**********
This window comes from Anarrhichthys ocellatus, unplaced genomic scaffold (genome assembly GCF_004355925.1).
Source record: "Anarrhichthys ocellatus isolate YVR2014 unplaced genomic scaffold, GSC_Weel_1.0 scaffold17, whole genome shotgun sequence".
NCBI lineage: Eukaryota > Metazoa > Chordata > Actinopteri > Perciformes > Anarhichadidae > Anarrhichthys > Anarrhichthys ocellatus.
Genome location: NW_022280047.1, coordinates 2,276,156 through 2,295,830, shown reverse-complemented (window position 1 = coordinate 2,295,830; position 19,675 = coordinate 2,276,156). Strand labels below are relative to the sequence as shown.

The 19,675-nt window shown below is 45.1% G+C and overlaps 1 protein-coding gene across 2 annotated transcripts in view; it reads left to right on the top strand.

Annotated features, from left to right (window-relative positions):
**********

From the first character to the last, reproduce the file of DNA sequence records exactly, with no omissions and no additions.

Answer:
This window comes from Anarrhichthys ocellatus, unplaced genomic scaffold (genome assembly GCF_004355925.1).
Source record: "Anarrhichthys ocellatus isolate YVR2014 unplaced genomic scaffold, GSC_Weel_1.0 scaffold17, whole genome shotgun sequence".
NCBI lineage: Eukaryota > Metazoa > Chordata > Actinopteri > Perciformes > Anarhichadidae > Anarrhichthys > Anarrhichthys ocellatus.
Genome location: NW_022280047.1, coordinates 2,276,156 through 2,295,830, shown reverse-complemented (window position 1 = coordinate 2,295,830; position 19,675 = coordinate 2,276,156). Strand labels below are relative to the sequence as shown.

The 19,675-nt window shown below is 45.1% G+C and overlaps 1 protein-coding gene across 2 annotated transcripts in view; it reads left to right on the top strand.

Annotated features, from left to right (window-relative positions):